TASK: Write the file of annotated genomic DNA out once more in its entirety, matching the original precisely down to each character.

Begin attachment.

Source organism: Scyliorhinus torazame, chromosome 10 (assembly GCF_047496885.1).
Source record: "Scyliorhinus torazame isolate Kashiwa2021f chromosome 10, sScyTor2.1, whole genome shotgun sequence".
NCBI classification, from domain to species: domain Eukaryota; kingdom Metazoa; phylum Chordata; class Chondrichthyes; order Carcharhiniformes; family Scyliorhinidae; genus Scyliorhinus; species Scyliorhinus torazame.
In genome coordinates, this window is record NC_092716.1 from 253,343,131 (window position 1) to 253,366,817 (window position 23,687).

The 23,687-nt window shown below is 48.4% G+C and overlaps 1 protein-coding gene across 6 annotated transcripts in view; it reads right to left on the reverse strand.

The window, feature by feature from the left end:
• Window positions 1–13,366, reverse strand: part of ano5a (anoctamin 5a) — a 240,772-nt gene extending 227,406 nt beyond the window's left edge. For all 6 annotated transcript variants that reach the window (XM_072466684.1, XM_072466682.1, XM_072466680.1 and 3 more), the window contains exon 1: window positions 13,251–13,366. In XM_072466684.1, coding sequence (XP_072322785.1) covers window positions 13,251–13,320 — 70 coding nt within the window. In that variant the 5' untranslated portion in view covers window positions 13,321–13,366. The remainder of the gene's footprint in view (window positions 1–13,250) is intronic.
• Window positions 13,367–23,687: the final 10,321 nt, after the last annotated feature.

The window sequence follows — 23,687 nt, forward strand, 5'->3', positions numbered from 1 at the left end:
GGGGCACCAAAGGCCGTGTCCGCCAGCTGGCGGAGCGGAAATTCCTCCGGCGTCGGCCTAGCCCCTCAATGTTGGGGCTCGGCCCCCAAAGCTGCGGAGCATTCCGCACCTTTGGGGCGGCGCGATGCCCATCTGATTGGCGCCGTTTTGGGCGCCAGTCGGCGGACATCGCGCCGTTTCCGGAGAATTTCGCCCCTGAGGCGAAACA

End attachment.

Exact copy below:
Source organism: Scyliorhinus torazame, chromosome 10 (assembly GCF_047496885.1).
Source record: "Scyliorhinus torazame isolate Kashiwa2021f chromosome 10, sScyTor2.1, whole genome shotgun sequence".
NCBI classification, from domain to species: domain Eukaryota; kingdom Metazoa; phylum Chordata; class Chondrichthyes; order Carcharhiniformes; family Scyliorhinidae; genus Scyliorhinus; species Scyliorhinus torazame.
In genome coordinates, this window is record NC_092716.1 from 253,343,131 (window position 1) to 253,366,817 (window position 23,687).

The 23,687-nt window shown below is 48.4% G+C and overlaps 1 protein-coding gene across 6 annotated transcripts in view; it reads right to left on the reverse strand.

The window, feature by feature from the left end:
• Window positions 1–13,366, reverse strand: part of ano5a (anoctamin 5a) — a 240,772-nt gene extending 227,406 nt beyond the window's left edge. For all 6 annotated transcript variants that reach the window (XM_072466684.1, XM_072466682.1, XM_072466680.1 and 3 more), the window contains exon 1: window positions 13,251–13,366. In XM_072466684.1, coding sequence (XP_072322785.1) covers window positions 13,251–13,320 — 70 coding nt within the window. In that variant the 5' untranslated portion in view covers window positions 13,321–13,366. The remainder of the gene's footprint in view (window positions 1–13,250) is intronic.
• Window positions 13,367–23,687: the final 10,321 nt, after the last annotated feature.

The window sequence follows — 23,687 nt, forward strand, 5'->3', positions numbered from 1 at the left end:
GGGGCACCAAAGGCCGTGTCCGCCAGCTGGCGGAGCGGAAATTCCTCCGGCGTCGGCCTAGCCCCTCAATGTTGGGGCTCGGCCCCCAAAGCTGCGGAGCATTCCGCACCTTTGGGGCGGCGCGATGCCCATCTGATTGGCGCCGTTTTGGGCGCCAGTCGGCGGACATCGCGCCGTTTCCGGAGAATTTCGCCCCTGAGGCGAAACA